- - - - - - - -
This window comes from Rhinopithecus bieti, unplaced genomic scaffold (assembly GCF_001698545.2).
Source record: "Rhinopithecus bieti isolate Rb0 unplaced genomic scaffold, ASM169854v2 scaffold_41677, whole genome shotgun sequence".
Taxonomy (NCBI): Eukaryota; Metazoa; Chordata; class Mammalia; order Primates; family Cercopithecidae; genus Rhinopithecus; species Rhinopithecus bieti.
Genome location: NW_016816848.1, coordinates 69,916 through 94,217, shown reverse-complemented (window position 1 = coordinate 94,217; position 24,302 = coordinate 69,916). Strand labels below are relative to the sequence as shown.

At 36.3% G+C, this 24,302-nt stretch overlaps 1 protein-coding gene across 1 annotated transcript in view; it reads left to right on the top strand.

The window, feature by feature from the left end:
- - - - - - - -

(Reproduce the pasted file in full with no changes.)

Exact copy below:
This window comes from Rhinopithecus bieti, unplaced genomic scaffold (assembly GCF_001698545.2).
Source record: "Rhinopithecus bieti isolate Rb0 unplaced genomic scaffold, ASM169854v2 scaffold_41677, whole genome shotgun sequence".
Taxonomy (NCBI): Eukaryota; Metazoa; Chordata; class Mammalia; order Primates; family Cercopithecidae; genus Rhinopithecus; species Rhinopithecus bieti.
Genome location: NW_016816848.1, coordinates 69,916 through 94,217, shown reverse-complemented (window position 1 = coordinate 94,217; position 24,302 = coordinate 69,916). Strand labels below are relative to the sequence as shown.

At 36.3% G+C, this 24,302-nt stretch overlaps 1 protein-coding gene across 1 annotated transcript in view; it reads left to right on the top strand.

The window, feature by feature from the left end: